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History Lives Here Text


By BobSimonds

Many call itbeach grass, some call it dune grass, others refer to it as Marrow Grass, and aselect few call it, Ammophila breviligulata.


But then,"what's in a name. That which we call:" beach grass or dune grassdid, without question, save our dunes and shoreline from devastating erosion alittle over 100 years ago.


About twenty years after the greatChicago Fire of 1871, O.C. Simonds, a well known Chicago Landscape Architect,introduced at Pier Cove the perfect anti-erosion plant known as beach grass.More than any other plant, beach grass has done the major job of holding theLake Michigan sand from being blown away.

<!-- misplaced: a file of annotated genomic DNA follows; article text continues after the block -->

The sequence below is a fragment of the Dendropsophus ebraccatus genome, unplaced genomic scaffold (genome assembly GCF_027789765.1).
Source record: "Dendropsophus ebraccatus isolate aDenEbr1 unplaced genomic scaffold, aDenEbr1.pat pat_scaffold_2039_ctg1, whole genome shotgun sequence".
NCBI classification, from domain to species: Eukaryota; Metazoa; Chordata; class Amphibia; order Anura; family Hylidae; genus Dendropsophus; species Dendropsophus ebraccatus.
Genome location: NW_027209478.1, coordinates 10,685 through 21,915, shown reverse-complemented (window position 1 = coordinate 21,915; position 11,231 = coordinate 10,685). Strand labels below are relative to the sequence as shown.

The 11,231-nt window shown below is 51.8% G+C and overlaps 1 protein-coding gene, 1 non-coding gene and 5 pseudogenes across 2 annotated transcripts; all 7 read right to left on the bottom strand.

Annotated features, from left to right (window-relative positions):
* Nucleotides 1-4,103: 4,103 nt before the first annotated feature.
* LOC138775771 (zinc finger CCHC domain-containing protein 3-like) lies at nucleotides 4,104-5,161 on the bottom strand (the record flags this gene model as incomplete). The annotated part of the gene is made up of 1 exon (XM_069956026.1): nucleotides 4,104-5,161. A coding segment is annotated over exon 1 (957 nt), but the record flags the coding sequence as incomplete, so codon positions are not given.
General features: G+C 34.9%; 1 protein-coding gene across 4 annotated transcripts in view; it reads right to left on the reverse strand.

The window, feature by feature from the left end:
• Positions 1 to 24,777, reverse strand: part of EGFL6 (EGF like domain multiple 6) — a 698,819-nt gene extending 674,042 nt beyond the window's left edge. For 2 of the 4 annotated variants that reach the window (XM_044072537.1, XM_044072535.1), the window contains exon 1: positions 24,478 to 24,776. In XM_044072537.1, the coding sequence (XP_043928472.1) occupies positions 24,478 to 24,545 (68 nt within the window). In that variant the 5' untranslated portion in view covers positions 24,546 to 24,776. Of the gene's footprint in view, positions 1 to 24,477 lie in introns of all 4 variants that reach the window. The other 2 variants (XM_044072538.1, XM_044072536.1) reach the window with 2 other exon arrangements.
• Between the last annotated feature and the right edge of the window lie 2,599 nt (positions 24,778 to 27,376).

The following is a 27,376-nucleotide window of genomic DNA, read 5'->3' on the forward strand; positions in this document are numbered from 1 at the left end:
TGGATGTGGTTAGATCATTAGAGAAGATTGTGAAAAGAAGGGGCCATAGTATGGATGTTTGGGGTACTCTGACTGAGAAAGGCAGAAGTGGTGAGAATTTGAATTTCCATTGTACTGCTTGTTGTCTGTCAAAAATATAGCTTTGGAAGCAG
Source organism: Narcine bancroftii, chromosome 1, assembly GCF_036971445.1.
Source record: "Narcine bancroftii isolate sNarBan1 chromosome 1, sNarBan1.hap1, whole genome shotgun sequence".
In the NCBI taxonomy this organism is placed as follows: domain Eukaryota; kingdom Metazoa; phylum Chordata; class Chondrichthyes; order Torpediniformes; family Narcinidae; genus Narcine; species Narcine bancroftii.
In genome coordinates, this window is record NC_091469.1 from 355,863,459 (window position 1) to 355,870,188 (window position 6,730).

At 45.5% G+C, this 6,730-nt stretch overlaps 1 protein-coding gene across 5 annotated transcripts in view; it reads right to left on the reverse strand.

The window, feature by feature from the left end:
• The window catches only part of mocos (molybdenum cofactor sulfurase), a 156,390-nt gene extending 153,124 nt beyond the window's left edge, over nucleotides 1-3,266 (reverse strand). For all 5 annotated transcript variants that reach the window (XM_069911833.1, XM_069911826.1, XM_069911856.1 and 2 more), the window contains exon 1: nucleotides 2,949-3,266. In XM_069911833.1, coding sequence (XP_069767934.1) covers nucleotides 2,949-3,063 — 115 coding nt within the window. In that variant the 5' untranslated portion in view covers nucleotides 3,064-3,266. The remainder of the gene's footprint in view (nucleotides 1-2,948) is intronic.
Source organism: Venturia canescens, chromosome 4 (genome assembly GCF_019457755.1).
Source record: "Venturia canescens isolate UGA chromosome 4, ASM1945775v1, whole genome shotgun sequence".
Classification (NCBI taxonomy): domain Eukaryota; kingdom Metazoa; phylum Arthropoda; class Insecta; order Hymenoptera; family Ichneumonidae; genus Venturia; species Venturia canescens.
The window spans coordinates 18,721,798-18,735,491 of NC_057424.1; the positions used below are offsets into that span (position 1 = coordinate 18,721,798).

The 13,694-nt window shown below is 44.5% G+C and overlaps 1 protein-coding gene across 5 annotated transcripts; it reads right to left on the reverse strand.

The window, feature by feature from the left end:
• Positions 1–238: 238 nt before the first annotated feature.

Ithas adapted to the severe conditions along the shoreline, and managed to thrivewhere most other plants would only wither and die.


Asthe sand builds up around the individual plant, the grass grows higher and itsroot system adapts going ever deeper to reach a source of water. Although it isusually planted in plugs, it will self seed even in strong winds. This grassusually stays on the beach or dunes seldom competing with other plants thatneed less sun and more water.


Backin 1996 and 1997 when the water level was high, there was a lot of damage doneto the shoreline. Today, the beach grass has recaptured much of the lost sandand the shoreline has been stabilized.


Many membersand residents learned more about O.C. Simonds and the special grass heintroduced it the 1890's at the Saugatuck-Douglas Heritage Festival inSeptember. There were also guided tours of 0. C. Simonds Trust Ravine.